LEGAL – THE TRUE STORY

Milton Stanson has been involved in several legal actions with Vincent Iannazzo, a brilliant and charming young man he met in 1993. They became partners; Stanson viewed Iannazzo as a son and Iannazzo (Stanson thought) viewed him as a father. Their goal (Stanson thought) was to succeed in creative entrepreneurial ventures; Iannazzo’s goal, Stanson later discovered, was to use Stanson and his contacts and his assets to enrich himself.

 

In 1999, Iannazzo had a brilliant idea. He would buy, with funds from his partnership with Stanson, a waterfront estate in Florida to use to entertain potential investors in the partnership, such as a Saudi prince Iannazzo said he knew. Iannazzo put the title in his name. However, they did not use the property much, and in 2002 Iannazzo told Stanson that he had rented the house. Stanson later discovered that Iannazzo had sold the property for $2,795,000 and pocketed the proceeds. In the subsequent litigation (Iannazzo v. Stanson, Supreme Court of New York, New York County, Index No. 02/603807), Justice Ira Gammerman found that Iannazzo had engaged in a scheme to defraud Stanson, stemming from his belief that due to Stanson’s debilitating illness (Stanson had an inoperable, metastasized cancer and a serious heart condition), financial situation, and trust in Iannazzo, Stanson would be unable to resist his efforts. Justice Gammerman awarded Stanson damages of almost $1.1 million, representing his half of the net proceeds from the sale of the property, plus interest. New York’s Appellate Division affirmed this decision (8 A.D.3d 113), summarizing as follows: “Ample evidence supports the trial court’s findings that the Florida property was partnership property that plaintiff [Iannazzo] had sold but misrepresented to defendant [Stanson] that he had rented, that such misrepresentation was part of a fraudulent scheme by plaintiff to retain the property or the proceeds of its sale for himself.”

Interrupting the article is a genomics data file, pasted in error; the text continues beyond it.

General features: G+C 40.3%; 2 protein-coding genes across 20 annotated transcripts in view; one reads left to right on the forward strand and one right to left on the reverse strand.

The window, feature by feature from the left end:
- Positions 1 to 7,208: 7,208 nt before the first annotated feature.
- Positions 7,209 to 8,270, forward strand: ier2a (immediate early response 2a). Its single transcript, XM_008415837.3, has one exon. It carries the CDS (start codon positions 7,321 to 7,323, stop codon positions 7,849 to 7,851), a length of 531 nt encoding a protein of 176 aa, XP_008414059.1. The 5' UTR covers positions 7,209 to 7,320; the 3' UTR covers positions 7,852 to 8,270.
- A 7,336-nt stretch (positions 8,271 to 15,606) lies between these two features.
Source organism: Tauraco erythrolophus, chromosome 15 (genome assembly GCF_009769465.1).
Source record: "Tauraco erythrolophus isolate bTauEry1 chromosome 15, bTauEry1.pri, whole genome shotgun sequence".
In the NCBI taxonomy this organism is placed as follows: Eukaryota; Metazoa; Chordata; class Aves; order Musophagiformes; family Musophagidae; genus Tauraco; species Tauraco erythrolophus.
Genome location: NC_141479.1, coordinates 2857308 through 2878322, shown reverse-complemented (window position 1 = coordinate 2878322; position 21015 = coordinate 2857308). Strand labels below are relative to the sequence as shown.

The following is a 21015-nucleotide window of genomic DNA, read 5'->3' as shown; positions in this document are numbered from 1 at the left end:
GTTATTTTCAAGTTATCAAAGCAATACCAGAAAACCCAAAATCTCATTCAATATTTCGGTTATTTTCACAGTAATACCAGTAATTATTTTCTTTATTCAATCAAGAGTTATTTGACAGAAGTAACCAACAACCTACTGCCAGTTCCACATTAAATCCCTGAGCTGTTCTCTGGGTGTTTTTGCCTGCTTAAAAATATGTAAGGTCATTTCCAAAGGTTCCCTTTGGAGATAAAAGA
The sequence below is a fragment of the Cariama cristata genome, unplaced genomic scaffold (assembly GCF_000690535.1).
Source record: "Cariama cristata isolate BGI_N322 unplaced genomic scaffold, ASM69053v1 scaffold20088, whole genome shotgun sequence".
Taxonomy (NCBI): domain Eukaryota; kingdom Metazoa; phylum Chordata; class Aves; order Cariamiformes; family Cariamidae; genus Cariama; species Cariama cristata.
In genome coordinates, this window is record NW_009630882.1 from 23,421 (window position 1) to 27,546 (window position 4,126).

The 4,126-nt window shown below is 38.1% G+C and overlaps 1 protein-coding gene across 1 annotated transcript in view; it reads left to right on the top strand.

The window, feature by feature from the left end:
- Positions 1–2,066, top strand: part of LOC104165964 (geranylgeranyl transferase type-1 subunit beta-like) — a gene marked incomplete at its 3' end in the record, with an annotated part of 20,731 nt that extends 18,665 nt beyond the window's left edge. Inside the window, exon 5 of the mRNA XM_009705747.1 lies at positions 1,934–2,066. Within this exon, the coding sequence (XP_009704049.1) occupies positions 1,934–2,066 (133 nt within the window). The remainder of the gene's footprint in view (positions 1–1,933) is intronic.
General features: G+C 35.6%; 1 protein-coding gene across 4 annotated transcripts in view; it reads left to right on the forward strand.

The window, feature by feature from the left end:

In 2004, the SEC accused Mr. Stanson and Mr. Iannazzo of having issued false press releases for EMEX, a company developing innovative gas to liquids technology. Although Mr. Stanson was not involved in day to day operations of the company or the issuance of these releases and believed them to be accurate, he was a director of the company and his lawyers advised him to settle the matter, which he did without admitting any wrongdoing, at a fraction of the cost and wasted time and effort needed for a trial.